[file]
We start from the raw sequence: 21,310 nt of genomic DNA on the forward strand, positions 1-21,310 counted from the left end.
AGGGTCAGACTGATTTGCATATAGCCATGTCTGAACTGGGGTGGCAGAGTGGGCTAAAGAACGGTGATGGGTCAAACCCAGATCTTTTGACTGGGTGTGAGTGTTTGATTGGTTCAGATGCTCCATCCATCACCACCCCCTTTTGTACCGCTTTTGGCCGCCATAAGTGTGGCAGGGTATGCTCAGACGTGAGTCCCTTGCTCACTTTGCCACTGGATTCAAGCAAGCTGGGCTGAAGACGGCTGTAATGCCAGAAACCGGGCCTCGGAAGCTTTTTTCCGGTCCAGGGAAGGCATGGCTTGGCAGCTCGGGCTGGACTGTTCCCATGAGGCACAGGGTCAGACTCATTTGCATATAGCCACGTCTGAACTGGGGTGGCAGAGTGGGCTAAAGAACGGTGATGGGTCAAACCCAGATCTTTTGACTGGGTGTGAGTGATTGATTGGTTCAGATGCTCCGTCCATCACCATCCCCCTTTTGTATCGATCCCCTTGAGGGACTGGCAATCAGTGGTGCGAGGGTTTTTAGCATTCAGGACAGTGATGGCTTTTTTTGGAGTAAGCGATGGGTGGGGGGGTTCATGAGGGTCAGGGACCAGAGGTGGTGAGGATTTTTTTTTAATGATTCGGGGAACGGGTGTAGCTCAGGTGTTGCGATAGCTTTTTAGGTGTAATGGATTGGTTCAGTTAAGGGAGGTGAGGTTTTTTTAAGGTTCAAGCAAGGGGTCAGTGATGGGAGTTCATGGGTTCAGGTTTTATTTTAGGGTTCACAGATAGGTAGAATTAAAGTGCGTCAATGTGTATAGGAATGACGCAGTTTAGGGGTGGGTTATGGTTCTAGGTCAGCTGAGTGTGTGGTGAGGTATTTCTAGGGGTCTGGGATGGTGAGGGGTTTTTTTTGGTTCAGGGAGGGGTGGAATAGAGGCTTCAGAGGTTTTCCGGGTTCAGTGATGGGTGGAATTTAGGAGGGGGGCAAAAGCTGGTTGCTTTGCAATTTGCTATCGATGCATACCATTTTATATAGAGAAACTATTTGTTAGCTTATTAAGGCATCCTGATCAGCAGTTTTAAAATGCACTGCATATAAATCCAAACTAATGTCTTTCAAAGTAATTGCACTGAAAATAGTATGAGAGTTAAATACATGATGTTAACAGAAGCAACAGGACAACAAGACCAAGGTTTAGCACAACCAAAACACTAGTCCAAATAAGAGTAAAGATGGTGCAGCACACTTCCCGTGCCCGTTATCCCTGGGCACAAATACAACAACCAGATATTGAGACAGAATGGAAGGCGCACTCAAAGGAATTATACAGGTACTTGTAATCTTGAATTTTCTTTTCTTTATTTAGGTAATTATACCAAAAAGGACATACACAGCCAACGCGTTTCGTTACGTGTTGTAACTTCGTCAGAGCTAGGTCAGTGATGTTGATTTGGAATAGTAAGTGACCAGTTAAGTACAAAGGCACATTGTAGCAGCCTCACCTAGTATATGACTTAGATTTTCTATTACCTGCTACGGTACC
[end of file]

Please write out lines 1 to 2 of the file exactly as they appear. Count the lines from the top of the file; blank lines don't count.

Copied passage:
We start from the raw sequence: 21,310 nt of genomic DNA on the forward strand, positions 1-21,310 counted from the left end.
AGGGTCAGACTGATTTGCATATAGCCATGTCTGAACTGGGGTGGCAGAGTGGGCTAAAGAACGGTGATGGGTCAAACCCAGATCTTTTGACTGGGTGTGAGTGTTTGATTGGTTCAGATGCTCCATCCATCACCACCCCCTTTTGTACCGCTTTTGGCCGCCATAAGTGTGGCAGGGTATGCTCAGACGTGAGTCCCTTGCTCACTTTGCCACTGGATTCAAGCAAGCTGGGCTGAAGACGGCTGTAATGCCAGAAACCGGGCCTCGGAAGCTTTTTTCCGGTCCAGGGAAGGCATGGCTTGGCAGCTCGGGCTGGACTGTTCCCATGAGGCACAGGGTCAGACTCATTTGCATATAGCCACGTCTGAACTGGGGTGGCAGAGTGGGCTAAAGAACGGTGATGGGTCAAACCCAGATCTTTTGACTGGGTGTGAGTGATTGATTGGTTCAGATGCTCCGTCCATCACCATCCCCCTTTTGTATCGATCCCCTTGAGGGACTGGCAATCAGTGGTGCGAGGGTTTTTAGCATTCAGGACAGTGATGGCTTTTTTTGGAGTAAGCGATGGGTGGGGGGGTTCATGAGGGTCAGGGACCAGAGGTGGTGAGGATTTTTTTTTAATGATTCGGGGAACGGGTGTAGCTCAGGTGTTGCGATAGCTTTTTAGGTGTAATGGATTGGTTCAGTTAAGGGAGGTGAGGTTTTTTTAAGGTTCAAGCAAGGGGTCAGTGATGGGAGTTCATGGGTTCAGGTTTTATTTTAGGGTTCACAGATAGGTAGAATTAAAGTGCGTCAATGTGTATAGGAATGACGCAGTTTAGGGGTGGGTTATGGTTCTAGGTCAGCTGAGTGTGTGGTGAGGTATTTCTAGGGGTCTGGGATGGTGAGGGGTTTTTTTTGGTTCAGGGAGGGGTGGAATAGAGGCTTCAGAGGTTTTCCGGGTTCAGTGATGGGTGGAATTTAGGAGGGGGGCAAAAGCTGGTTGCTTTGCAATTTGCTATCGATGCATACCATTTTATATAGAGAAACTATTTGTTAGCTTATTAAGGCATCCTGATCAGCAGTTTTAAAATGCACTGCATATAAATCCAAACTAATGTCTTTCAAAGTAATTGCACTGAAAATAGTATGAGAGTTAAATACATGATGTTAACAGAAGCAACAGGACAACAAGACCAAGGTTTAGCACAACCAAAACACTAGTCCAAATAAGAGTAAAGATGGTGCAGCACACTTCCCGTGCCCGTTATCCCTGGGCACAAATACAACAACCAGATATTGAGACAGAATGGAAGGCGCACTCAAAGGAATTATACAGGTACTTGTAATCTTGAATTTTCTTTTCTTTATTTAGGTAATTATACCAAAAAGGACATACACAGCCAACGCGTTTCGTTACGTGTTGTAACTTCGTCAGAGCTAGGTCAGTGATGTTGATTTGGAATAGTAAGTGACCAGTTAAGTACAAAGGCACATTGTAGCAGCCTCACCTAGTATATGACTTAGATTTTCTATTACCTGCTACGGTACC